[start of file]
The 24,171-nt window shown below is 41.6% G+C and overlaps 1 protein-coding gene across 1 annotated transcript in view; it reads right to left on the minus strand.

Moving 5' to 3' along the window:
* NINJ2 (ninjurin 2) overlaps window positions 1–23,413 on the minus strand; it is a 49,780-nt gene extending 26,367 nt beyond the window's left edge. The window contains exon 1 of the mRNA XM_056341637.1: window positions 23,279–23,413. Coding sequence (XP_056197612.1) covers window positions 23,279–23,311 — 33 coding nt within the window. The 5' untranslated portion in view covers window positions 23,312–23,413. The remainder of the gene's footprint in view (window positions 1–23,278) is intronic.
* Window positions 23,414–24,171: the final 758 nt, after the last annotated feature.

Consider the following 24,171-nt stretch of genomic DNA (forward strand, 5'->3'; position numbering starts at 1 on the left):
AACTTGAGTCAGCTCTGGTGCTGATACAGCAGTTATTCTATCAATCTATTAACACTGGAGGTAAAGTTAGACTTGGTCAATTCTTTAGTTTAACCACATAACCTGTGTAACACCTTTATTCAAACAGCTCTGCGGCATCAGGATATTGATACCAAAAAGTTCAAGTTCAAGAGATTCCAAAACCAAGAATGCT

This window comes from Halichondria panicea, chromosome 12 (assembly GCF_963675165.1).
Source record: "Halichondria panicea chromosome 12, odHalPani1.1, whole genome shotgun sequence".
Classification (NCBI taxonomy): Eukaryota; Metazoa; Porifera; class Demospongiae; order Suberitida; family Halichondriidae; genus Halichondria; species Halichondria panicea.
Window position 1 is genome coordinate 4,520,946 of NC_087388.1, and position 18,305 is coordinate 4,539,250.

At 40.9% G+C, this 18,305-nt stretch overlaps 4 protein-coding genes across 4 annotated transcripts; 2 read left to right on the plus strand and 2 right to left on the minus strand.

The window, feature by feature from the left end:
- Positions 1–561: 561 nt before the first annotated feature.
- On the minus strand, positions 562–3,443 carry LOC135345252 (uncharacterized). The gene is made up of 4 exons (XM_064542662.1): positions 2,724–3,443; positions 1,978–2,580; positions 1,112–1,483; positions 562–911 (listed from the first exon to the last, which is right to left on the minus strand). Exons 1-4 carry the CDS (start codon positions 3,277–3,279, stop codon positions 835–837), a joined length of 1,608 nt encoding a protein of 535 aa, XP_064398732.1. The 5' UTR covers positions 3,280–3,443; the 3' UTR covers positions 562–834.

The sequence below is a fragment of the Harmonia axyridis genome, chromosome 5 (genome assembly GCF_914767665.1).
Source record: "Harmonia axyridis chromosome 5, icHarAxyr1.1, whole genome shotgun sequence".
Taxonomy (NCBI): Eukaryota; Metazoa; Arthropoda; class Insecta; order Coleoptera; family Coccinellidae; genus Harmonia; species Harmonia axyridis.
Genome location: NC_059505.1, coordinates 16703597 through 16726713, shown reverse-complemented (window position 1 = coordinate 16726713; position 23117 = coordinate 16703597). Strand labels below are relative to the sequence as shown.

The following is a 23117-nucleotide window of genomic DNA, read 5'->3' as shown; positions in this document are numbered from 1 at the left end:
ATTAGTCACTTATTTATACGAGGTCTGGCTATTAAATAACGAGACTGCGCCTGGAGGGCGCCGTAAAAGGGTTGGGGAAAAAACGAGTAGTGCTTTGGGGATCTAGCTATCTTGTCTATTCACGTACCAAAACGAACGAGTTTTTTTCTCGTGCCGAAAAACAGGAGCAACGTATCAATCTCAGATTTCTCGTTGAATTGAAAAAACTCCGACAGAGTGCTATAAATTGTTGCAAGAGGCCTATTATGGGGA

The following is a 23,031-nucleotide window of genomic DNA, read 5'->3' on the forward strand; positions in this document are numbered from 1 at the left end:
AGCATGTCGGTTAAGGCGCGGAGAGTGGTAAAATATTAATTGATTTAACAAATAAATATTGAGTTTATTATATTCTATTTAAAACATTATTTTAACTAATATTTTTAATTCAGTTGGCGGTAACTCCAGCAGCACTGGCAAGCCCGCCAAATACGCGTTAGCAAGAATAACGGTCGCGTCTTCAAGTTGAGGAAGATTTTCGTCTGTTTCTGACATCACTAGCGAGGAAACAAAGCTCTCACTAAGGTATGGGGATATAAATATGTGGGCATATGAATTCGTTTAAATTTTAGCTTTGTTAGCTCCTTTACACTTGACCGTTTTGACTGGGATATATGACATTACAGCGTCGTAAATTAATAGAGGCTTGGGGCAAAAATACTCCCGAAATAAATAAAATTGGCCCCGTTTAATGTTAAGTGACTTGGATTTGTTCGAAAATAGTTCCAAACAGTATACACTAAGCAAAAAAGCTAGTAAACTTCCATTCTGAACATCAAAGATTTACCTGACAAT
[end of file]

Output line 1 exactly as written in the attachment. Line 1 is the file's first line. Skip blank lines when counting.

The 24,171-nt window shown below is 41.6% G+C and overlaps 1 protein-coding gene across 1 annotated transcript in view; it reads right to left on the minus strand.